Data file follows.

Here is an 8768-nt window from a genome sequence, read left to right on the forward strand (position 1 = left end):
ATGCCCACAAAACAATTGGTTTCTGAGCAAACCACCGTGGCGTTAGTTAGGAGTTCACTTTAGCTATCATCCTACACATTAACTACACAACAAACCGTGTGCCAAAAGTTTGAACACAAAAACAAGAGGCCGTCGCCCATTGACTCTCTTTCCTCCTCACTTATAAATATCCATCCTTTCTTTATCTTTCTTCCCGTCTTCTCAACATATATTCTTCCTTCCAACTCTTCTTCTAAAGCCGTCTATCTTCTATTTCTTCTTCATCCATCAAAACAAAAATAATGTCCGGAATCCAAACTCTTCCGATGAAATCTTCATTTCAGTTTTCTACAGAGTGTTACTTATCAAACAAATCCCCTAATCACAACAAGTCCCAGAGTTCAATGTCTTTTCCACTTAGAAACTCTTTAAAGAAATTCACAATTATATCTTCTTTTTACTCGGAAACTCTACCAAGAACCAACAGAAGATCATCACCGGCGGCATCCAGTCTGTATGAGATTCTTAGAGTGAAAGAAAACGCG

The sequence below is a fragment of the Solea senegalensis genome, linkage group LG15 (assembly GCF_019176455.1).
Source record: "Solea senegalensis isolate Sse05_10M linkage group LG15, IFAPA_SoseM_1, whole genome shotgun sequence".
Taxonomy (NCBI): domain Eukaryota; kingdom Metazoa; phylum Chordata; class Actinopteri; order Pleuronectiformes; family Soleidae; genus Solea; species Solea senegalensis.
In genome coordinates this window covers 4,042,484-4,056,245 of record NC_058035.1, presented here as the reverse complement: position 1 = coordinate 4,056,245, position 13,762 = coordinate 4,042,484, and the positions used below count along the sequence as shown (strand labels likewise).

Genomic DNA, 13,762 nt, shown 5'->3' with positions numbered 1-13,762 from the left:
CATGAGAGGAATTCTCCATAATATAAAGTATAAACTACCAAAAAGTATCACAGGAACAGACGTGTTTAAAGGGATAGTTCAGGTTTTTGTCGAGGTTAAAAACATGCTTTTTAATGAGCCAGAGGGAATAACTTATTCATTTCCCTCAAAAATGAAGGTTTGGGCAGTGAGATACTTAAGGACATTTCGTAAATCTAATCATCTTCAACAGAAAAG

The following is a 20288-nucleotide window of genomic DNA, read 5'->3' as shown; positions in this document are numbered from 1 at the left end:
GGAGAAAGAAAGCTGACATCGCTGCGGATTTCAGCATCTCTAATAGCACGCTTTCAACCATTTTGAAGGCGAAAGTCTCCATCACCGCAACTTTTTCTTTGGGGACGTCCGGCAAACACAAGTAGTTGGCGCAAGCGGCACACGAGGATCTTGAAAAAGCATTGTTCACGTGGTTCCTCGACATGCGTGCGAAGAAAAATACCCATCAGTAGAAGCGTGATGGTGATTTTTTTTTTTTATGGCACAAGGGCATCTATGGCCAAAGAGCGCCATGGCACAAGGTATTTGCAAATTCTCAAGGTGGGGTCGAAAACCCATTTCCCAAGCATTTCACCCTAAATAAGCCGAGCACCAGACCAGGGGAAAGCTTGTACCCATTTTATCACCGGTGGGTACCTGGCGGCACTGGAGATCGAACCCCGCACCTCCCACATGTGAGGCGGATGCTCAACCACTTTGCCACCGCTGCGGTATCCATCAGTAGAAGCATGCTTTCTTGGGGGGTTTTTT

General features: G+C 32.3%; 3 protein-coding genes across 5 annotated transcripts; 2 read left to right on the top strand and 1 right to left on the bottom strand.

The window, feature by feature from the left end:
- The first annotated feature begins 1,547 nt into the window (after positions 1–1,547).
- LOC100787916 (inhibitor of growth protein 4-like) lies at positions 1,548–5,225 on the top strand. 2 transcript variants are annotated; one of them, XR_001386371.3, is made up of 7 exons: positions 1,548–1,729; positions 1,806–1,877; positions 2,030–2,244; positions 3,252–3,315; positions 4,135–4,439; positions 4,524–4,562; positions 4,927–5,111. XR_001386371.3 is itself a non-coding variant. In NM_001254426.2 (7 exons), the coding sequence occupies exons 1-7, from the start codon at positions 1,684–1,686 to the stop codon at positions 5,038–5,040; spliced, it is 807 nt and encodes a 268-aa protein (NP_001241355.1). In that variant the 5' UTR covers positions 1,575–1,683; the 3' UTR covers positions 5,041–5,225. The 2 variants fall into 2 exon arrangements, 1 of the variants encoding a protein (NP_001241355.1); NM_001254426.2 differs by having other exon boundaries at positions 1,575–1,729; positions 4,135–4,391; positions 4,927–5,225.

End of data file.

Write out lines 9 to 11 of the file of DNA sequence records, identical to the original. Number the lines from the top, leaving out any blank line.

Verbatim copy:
The following is a 20288-nucleotide window of genomic DNA, read 5'->3' as shown; positions in this document are numbered from 1 at the left end:
GGAGAAAGAAAGCTGACATCGCTGCGGATTTCAGCATCTCTAATAGCACGCTTTCAACCATTTTGAAGGCGAAAGTCTCCATCACCGCAACTTTTTCTTTGGGGACGTCCGGCAAACACAAGTAGTTGGCGCAAGCGGCACACGAGGATCTTGAAAAAGCATTGTTCACGTGGTTCCTCGACATGCGTGCGAAGAAAAATACCCATCAGTAGAAGCGTGATGGTGATTTTTTTTTTTTATGGCACAAGGGCATCTATGGCCAAAGAGCGCCATGGCACAAGGTATTTGCAAATTCTCAAGGTGGGGTCGAAAACCCATTTCCCAAGCATTTCACCCTAAATAAGCCGAGCACCAGACCAGGGGAAAGCTTGTACCCATTTTATCACCGGTGGGTACCTGGCGGCACTGGAGATCGAACCCCGCACCTCCCACATGTGAGGCGGATGCTCAACCACTTTGCCACCGCTGCGGTATCCATCAGTAGAAGCATGCTTTCTTGGGGGGTTTTTT

General features: G+C 32.3%; 3 protein-coding genes across 5 annotated transcripts; 2 read left to right on the top strand and 1 right to left on the bottom strand.